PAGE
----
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The Disabled People’s Association (DPA) welcomes the announcement of transport concessions for persons with disabilities.

According to news reports, the concessions consists of a 25% discount off adult fares, fare capping for distances travelled beyond 7.2km, and a $60-per-month concession pass with unlimited bus and train rides. This is a positive and much-awaited move which finally fulfils the disability community’s long-standing request for public transport concessions, as per the practice in many other countries.

Are all persons with disability included?
It is pertinent to note that the Public Transport Council and media reports have stated that about 50,000 persons with disabilities are expected to benefit from the concessions. However, the population of Singapore’s disability community is estimated to be almost double that at about 97,200, of whom about 77,200 are aged 18 and over (source: Enabling Masterplan 2012-2016). 

According to the Ministry of Transport and SG Enable, certain disability groups – those with visual impairment, hearing impairment, autism, physical disabilities and intellectual disabilities – are automatically eligible for the concessions as long as they were from special education schools or are members of their respective disability VWOs, and that they will be informed via letter.

Regarding this point, DPA wishes to reiterate our stance: We strongly feel that all persons with recognised disabilities – whether physical, sensory, intellectual, neurological or mental – should be eligible for subsidised fares.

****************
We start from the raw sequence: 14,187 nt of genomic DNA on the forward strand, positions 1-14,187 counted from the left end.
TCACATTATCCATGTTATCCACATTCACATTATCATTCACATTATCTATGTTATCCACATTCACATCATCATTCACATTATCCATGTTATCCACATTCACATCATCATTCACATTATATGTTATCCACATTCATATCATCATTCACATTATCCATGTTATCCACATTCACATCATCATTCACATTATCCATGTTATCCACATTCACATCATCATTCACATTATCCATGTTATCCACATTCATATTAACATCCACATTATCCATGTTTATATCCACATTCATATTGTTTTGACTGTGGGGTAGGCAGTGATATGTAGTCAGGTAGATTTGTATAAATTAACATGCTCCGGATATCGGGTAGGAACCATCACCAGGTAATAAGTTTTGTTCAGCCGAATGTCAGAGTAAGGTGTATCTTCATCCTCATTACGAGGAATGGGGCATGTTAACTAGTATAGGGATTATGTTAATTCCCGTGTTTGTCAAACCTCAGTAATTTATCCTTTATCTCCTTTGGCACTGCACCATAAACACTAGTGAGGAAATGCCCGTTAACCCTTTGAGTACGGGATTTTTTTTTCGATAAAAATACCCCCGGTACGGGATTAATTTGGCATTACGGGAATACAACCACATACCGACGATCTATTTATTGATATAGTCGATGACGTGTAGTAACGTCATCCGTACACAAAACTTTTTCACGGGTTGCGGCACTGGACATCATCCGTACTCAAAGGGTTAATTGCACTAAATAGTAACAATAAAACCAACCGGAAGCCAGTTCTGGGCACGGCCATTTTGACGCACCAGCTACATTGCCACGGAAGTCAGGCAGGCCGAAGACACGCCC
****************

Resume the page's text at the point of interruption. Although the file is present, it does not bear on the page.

For those who are not automatically eligible and need to apply for the concession, the verification of their status and processing of their applications should be accessible, convenient and timely. 

Concessions for taxi fares
On a related note, DPA would like to raise the issue of transport concessions for people with physical disabilities – usually those with more severe forms of disability – who require the use of wheelchair-accessible taxis to travel around, as taking the bus or train poses safety and logistical challenges for them. 

There are currently two programmes – LTA Cares Fund (run by SG Enable) and Handicare Cab Scheme (run by Handicaps Welfare Association) – which provide concessions for those with mobility challenges who need to take taxis. But the criteria of these schemes, at $1,500 and $700 per capita household income respectively, are so strict that many persons with disabilities do not qualify for any subsidy at all. Furthermore, the Handicare Cab Scheme only subsidises the taxi booking fee and is limited to CityCab taxis. 

Clearly, the two schemes are too limited in scope – they exclude a large proportion of those who need taxis to get around, but are unable to afford the taxi fares (which are much higher than for buses and trains). As such, DPA would like to urge for a more comprehensive and generous transport concession – similar to that for buses and trains – for this specific group which needs to hire taxis to travel around for work or to attend school.

Taking the holistic view
Lastly, DPA would like to highlight that affordable transport fares is merely one factor, albeit an important one, in determining whether persons with physical disabilities can truly access public transportation and enjoy independent travel.

We have had feedback from wheelchair users of bus captains refusing to stop for them, of being squeezed out of lifts by non-disabled commuters at MRT stations, and also of the insufficient number of wheelchair-accessible taxis and ensuing difficulty in hiring them.

Hence we urge transport providers to take steps to ensure there are enough wheelchair-accessible taxis to meet the needs of the disability community, and that drivers and staff are aware of and trained to cater to their needs when using taxis, buses and trains.

Once again, we applaud the newly announced transport concessions. We also look forward to further measures to plug the existing gaps in our national transport system and make it a truly inclusive one.


DPA welcomes suggestions and comments from persons with disabilities and their caregivers on this issue. Please email your feedback to [email protected].


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